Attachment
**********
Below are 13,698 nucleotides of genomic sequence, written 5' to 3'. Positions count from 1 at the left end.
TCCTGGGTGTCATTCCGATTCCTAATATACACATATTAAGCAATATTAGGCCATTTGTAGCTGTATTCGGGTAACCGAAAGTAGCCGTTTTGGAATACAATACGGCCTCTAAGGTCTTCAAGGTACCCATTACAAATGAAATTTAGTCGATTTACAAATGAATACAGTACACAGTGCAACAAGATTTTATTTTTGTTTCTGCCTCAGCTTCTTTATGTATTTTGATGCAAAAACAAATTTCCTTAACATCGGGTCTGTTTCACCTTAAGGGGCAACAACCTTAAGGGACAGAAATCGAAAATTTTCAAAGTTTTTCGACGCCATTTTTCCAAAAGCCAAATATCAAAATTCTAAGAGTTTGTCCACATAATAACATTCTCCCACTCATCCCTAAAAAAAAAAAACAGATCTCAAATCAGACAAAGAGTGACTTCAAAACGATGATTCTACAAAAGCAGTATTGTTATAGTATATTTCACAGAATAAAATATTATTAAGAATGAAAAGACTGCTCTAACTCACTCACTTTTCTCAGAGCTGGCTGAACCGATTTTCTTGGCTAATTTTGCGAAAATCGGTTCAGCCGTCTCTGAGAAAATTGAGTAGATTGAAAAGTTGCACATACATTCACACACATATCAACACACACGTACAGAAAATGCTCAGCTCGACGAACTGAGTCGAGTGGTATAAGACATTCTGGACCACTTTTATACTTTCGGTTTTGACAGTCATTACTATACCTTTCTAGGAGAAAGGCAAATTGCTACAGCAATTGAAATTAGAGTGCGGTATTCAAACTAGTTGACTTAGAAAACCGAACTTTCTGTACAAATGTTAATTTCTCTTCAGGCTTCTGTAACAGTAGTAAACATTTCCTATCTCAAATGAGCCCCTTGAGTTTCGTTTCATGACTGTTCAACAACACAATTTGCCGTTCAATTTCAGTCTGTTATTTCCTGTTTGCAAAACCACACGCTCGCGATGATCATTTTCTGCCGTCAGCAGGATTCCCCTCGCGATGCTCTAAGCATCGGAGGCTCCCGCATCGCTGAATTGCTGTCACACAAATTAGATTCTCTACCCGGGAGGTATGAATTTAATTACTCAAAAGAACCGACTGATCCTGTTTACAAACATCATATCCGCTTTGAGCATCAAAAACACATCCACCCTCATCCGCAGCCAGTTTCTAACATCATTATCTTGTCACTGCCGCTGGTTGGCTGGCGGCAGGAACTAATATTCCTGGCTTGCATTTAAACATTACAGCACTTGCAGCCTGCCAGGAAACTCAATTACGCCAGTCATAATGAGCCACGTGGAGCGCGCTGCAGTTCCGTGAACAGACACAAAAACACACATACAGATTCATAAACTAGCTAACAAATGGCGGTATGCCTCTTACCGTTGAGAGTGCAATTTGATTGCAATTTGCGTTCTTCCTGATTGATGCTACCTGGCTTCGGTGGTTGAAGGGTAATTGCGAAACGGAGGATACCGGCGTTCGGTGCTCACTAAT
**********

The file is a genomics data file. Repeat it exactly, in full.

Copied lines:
Below are 13,698 nucleotides of genomic sequence, written 5' to 3'. Positions count from 1 at the left end.
TCCTGGGTGTCATTCCGATTCCTAATATACACATATTAAGCAATATTAGGCCATTTGTAGCTGTATTCGGGTAACCGAAAGTAGCCGTTTTGGAATACAATACGGCCTCTAAGGTCTTCAAGGTACCCATTACAAATGAAATTTAGTCGATTTACAAATGAATACAGTACACAGTGCAACAAGATTTTATTTTTGTTTCTGCCTCAGCTTCTTTATGTATTTTGATGCAAAAACAAATTTCCTTAACATCGGGTCTGTTTCACCTTAAGGGGCAACAACCTTAAGGGACAGAAATCGAAAATTTTCAAAGTTTTTCGACGCCATTTTTCCAAAAGCCAAATATCAAAATTCTAAGAGTTTGTCCACATAATAACATTCTCCCACTCATCCCTAAAAAAAAAAAACAGATCTCAAATCAGACAAAGAGTGACTTCAAAACGATGATTCTACAAAAGCAGTATTGTTATAGTATATTTCACAGAATAAAATATTATTAAGAATGAAAAGACTGCTCTAACTCACTCACTTTTCTCAGAGCTGGCTGAACCGATTTTCTTGGCTAATTTTGCGAAAATCGGTTCAGCCGTCTCTGAGAAAATTGAGTAGATTGAAAAGTTGCACATACATTCACACACATATCAACACACACGTACAGAAAATGCTCAGCTCGACGAACTGAGTCGAGTGGTATAAGACATTCTGGACCACTTTTATACTTTCGGTTTTGACAGTCATTACTATACCTTTCTAGGAGAAAGGCAAATTGCTACAGCAATTGAAATTAGAGTGCGGTATTCAAACTAGTTGACTTAGAAAACCGAACTTTCTGTACAAATGTTAATTTCTCTTCAGGCTTCTGTAACAGTAGTAAACATTTCCTATCTCAAATGAGCCCCTTGAGTTTCGTTTCATGACTGTTCAACAACACAATTTGCCGTTCAATTTCAGTCTGTTATTTCCTGTTTGCAAAACCACACGCTCGCGATGATCATTTTCTGCCGTCAGCAGGATTCCCCTCGCGATGCTCTAAGCATCGGAGGCTCCCGCATCGCTGAATTGCTGTCACACAAATTAGATTCTCTACCCGGGAGGTATGAATTTAATTACTCAAAAGAACCGACTGATCCTGTTTACAAACATCATATCCGCTTTGAGCATCAAAAACACATCCACCCTCATCCGCAGCCAGTTTCTAACATCATTATCTTGTCACTGCCGCTGGTTGGCTGGCGGCAGGAACTAATATTCCTGGCTTGCATTTAAACATTACAGCACTTGCAGCCTGCCAGGAAACTCAATTACGCCAGTCATAATGAGCCACGTGGAGCGCGCTGCAGTTCCGTGAACAGACACAAAAACACACATACAGATTCATAAACTAGCTAACAAATGGCGGTATGCCTCTTACCGTTGAGAGTGCAATTTGATTGCAATTTGCGTTCTTCCTGATTGATGCTACCTGGCTTCGGTGGTTGAAGGGTAATTGCGAAACGGAGGATACCGGCGTTCGGTGCTCACTAAT